The Kepler Space Telescope, launched by NASA in 2009, has played a pivotal role in the discovery of exoplanets. Out of the 5,000 confirmed planets beyond our solar system, more than half were discovered by this resilient observatory.
Kepler exceeded its original mission duration and continued observing the skies for over nine and a half years, detecting potential planets by monitoring periodic dips in starlight.
An illustration of various worlds discovered by Kepler. (Image Credit: NASA).
The Last Glimpse: Kepler’s Final Days and the Search for Last Planets
As the Kepler telescope approached the end of its operational life, it continued recording the brightness of stars despite depleting fuel. On October 30, 2018, after running out of fuel, the spacecraft was officially retired.
Now, astronomers from MIT and the University of Wisconsin at Madison, in collaboration with citizen scientists, have embarked on a search for the last planets observed by Kepler before its retirement.
Planet Candidates Unveiled: Uncovering Three Stars with Brief Dimming
The team meticulously analyzed the telescope’s final week of high-quality data and identified three stars in the same region of the sky that exhibited brief dimming. Through their investigation, they determined that two of the stars host validated planets, while the third star harbors a planet candidate awaiting further verification.
Validated Planets: Introducing K2-416 b and K2-417 b
Among the discoveries, two planets have been validated. K2-416 b, approximately 2.6 times the size of Earth, orbits its star every 13 days. K2-417 b, slightly larger at just over three times the size of Earth, completes an orbit around its star every 6.5 days. These planets, known as “hot mini-Neptunes,” reside approximately 400 light years away from Earth.
EPIC 246251988 b: The Neptune-sized Planet Candidate
The third discovery, EPIC 246251988 b, is the largest of the three worlds, nearly four times the size of Earth. This Neptune-sized planet candidate orbits its star in approximately 10 days and is located approximately 1,200 light years away from Earth.
Significance and Historical Importance: Last Discoveries by Kepler
The detection of these planets holds historical importance as they are likely the last ever discovered by Kepler. Although the planets themselves are not particularly unusual, the circumstances surrounding their discovery make them intriguing and noteworthy.
Data Squeeze: Utilizing the Short Dataset to the Fullest
Despite limited available data, the team aimed to extract as much valuable information as possible from Kepler’s final observations. The dataset consisted of only a week of high-quality observations and another 10 days of noisier measurements due to the spacecraft rapidly depleting fuel.
By Eye: Collaboration with Citizen Scientists in the Visual Survey Group
To sift through the data effectively, the astronomers sought the assistance of the Visual Survey Group, a team of amateur and professional astronomers specializing in exoplanet searches.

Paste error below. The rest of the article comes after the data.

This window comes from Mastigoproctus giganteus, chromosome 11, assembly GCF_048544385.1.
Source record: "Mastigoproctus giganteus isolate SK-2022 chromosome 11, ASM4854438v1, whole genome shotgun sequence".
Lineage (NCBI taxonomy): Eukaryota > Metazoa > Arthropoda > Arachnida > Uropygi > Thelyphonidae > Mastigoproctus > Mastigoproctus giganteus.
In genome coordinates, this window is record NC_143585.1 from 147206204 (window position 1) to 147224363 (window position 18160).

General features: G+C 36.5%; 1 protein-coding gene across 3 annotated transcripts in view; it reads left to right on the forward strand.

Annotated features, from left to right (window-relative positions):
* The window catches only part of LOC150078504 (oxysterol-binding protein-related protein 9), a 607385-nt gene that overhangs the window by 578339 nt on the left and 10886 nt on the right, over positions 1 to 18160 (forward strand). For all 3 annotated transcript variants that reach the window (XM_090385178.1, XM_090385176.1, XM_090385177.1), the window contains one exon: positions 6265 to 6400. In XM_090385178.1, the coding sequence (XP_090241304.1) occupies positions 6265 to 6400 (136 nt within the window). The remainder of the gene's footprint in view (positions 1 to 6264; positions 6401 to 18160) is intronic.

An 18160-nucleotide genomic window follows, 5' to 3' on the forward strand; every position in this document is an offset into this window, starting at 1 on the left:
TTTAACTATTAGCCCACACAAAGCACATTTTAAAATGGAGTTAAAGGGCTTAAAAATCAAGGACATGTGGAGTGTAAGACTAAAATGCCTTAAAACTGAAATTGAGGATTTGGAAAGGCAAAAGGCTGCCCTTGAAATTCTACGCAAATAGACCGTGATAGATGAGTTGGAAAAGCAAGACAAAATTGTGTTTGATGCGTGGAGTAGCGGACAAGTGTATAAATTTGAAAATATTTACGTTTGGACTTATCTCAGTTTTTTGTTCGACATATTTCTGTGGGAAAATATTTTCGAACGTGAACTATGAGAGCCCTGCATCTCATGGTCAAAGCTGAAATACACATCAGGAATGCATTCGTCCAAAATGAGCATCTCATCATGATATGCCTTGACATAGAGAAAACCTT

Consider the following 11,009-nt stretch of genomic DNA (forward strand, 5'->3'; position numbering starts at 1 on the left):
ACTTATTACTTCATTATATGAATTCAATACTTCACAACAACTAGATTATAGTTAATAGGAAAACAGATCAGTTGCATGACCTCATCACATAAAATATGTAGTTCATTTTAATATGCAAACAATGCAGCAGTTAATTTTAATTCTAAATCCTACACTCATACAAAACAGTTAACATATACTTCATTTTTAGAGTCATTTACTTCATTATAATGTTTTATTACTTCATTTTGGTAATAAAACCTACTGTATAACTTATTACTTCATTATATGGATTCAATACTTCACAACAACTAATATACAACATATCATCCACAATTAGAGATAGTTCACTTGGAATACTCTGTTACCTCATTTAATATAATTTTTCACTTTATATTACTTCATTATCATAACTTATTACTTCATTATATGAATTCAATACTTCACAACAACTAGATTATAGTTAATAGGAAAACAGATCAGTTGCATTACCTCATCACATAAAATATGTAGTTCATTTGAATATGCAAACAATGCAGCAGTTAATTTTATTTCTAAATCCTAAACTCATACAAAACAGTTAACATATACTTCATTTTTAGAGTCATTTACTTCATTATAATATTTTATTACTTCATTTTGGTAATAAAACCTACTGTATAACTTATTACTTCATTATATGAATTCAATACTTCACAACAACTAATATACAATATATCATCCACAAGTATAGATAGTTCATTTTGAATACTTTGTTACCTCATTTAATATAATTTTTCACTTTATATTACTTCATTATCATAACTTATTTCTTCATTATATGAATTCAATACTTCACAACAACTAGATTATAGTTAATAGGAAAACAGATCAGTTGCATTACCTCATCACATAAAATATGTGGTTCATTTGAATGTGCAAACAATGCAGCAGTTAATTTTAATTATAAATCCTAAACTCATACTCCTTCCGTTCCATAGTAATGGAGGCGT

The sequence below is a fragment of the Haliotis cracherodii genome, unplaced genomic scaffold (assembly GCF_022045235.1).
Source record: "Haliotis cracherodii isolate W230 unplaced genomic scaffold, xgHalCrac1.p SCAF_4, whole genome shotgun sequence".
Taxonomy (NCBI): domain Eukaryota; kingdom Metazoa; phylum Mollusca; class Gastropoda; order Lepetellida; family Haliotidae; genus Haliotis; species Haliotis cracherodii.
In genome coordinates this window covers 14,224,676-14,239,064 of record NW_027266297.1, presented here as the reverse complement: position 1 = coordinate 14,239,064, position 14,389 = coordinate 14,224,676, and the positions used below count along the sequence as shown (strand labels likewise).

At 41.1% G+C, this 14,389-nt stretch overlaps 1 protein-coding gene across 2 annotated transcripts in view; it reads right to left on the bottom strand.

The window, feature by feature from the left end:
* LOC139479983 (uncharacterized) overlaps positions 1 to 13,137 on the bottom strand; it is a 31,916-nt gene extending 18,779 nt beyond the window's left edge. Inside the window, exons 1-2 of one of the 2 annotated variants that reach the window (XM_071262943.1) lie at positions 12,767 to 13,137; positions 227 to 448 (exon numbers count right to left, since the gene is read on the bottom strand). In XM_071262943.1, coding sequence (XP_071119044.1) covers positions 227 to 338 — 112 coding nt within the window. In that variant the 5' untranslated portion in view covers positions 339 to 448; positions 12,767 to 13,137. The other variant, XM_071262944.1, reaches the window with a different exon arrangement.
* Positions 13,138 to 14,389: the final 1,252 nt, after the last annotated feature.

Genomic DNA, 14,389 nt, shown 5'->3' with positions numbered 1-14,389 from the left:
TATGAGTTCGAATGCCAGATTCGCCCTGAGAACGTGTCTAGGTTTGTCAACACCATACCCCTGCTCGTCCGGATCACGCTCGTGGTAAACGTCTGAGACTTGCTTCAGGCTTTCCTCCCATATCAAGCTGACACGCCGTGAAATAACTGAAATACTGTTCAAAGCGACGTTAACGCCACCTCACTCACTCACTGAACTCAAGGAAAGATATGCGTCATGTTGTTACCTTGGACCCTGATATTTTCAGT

Their expertise in identifying characteristic dips in brightness, indicative of planetary transits, proved invaluable, particularly in analyzing the short dataset from Kepler’s last campaign.
Spotting Additional Transits: Analyzing Lower-Quality Observations
The team focused on specific regions of the light curves between thruster activity in Kepler’s lower-quality observations. Despite the spacecraft’s drift caused by erratic thruster firing, the astronomers identified a second transit for K2-416 b and K2-417 b, solidifying the existence of these planets. Furthermore, data from NASA’s Transiting Exoplanet Survey Satellite (TESS) helped confirm the planet candidate around K2-417 b.
Confirmation and Follow-up: Validating the Existence of Planets
The researchers conducted follow-up observations, including ground-based observations, to eliminate potential false positives and confirm the existence of the discovered planets. These thorough investigations ruled out interference from background stars and close-in stellar binaries.
Ensuring No Data Goes to Waste: Kepler’s Invaluable Contribution
The discovery of these last planets observed by Kepler underscores the immense value of the telescope’s data. Astronomers strive to extract every ounce of knowledge from the vast treasure trove of observations, knowing that there are still countless discoveries waiting to be made.
FAQ About the Last Three Planets the Kepler Telescope Observed:
Q: How many planets were discovered by NASA’s Kepler Space Telescope?
A: More than half of the confirmed exoplanets (over 2,500) were discovered by NASA’s Kepler Space Telescope.
Q: When was the Kepler Space Telescope retired?
A: The Kepler Space Telescope was officially retired on October 30, 2018.
Q: What are the sizes and orbital periods of the validated planets discovered in Kepler’s last days?
A: K2-416 b is about 2.6 times the size of Earth and orbits its star every 13 days, while K2-417 b is slightly larger than Earth and has an orbital period of 6.5 days.
Q: How far away are the validated planets from Earth?
A: The validated planets, K2-416 b and K2-417 b, are located approximately 400 light years away from Earth.
Q: What is the size and distance of the planet candidate EPIC 246251988 b?
A: EPIC 246251988 b is almost four times the size of Earth and is situated approximately 1,200 light years from Earth.
Q: How did astronomers analyze the last data collected by Kepler?
A: Astronomers collaborated with citizen scientists to visually examine the light curves of thousands of stars, searching for characteristic dips in brightness.
Q: How did the team validate the existence of the planets?
A: The team conducted follow-up observations, including ground-based observations, to rule out false positive scenarios and confirm the existence of the discovered planets.